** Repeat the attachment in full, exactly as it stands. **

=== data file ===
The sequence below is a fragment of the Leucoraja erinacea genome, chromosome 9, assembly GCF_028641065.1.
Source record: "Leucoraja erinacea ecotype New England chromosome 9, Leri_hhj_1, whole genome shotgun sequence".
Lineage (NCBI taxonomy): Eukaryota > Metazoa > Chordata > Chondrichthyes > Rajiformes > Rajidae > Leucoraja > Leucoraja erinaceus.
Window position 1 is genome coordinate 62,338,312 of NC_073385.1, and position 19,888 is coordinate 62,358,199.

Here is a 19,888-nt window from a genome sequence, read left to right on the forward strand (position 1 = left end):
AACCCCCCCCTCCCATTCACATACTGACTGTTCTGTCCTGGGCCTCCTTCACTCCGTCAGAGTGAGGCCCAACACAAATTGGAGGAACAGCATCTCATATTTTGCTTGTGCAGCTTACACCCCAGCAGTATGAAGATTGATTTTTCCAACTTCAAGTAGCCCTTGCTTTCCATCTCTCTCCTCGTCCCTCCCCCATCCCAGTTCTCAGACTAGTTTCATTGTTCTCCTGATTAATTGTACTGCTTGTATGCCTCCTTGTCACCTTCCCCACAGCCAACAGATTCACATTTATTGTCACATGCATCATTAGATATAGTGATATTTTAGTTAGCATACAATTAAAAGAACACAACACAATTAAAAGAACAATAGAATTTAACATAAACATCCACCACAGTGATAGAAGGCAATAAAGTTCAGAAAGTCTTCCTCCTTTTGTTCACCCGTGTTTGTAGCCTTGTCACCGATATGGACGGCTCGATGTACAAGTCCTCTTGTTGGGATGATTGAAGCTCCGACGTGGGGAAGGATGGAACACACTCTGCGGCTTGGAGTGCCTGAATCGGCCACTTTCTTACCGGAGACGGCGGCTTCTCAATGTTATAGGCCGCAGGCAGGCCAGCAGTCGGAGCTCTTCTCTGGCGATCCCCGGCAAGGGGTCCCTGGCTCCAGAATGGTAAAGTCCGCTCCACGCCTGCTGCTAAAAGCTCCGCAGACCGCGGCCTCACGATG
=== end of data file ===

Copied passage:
The sequence below is a fragment of the Leucoraja erinacea genome, chromosome 9, assembly GCF_028641065.1.
Source record: "Leucoraja erinacea ecotype New England chromosome 9, Leri_hhj_1, whole genome shotgun sequence".
Lineage (NCBI taxonomy): Eukaryota > Metazoa > Chordata > Chondrichthyes > Rajiformes > Rajidae > Leucoraja > Leucoraja erinaceus.
Window position 1 is genome coordinate 62,338,312 of NC_073385.1, and position 19,888 is coordinate 62,358,199.

Here is a 19,888-nt window from a genome sequence, read left to right on the forward strand (position 1 = left end):
AACCCCCCCCTCCCATTCACATACTGACTGTTCTGTCCTGGGCCTCCTTCACTCCGTCAGAGTGAGGCCCAACACAAATTGGAGGAACAGCATCTCATATTTTGCTTGTGCAGCTTACACCCCAGCAGTATGAAGATTGATTTTTCCAACTTCAAGTAGCCCTTGCTTTCCATCTCTCTCCTCGTCCCTCCCCCATCCCAGTTCTCAGACTAGTTTCATTGTTCTCCTGATTAATTGTACTGCTTGTATGCCTCCTTGTCACCTTCCCCACAGCCAACAGATTCACATTTATTGTCACATGCATCATTAGATATAGTGATATTTTAGTTAGCATACAATTAAAAGAACACAACACAATTAAAAGAACAATAGAATTTAACATAAACATCCACCACAGTGATAGAAGGCAATAAAGTTCAGAAAGTCTTCCTCCTTTTGTTCACCCGTGTTTGTAGCCTTGTCACCGATATGGACGGCTCGATGTACAAGTCCTCTTGTTGGGATGATTGAAGCTCCGACGTGGGGAAGGATGGAACACACTCTGCGGCTTGGAGTGCCTGAATCGGCCACTTTCTTACCGGAGACGGCGGCTTCTCAATGTTATAGGCCGCAGGCAGGCCAGCAGTCGGAGCTCTTCTCTGGCGATCCCCGGCAAGGGGTCCCTGGCTCCAGAATGGTAAAGTCCGCTCCACGCCTGCTGCTAAAAGCTCCGCAGACCGCGGCCTCACGATG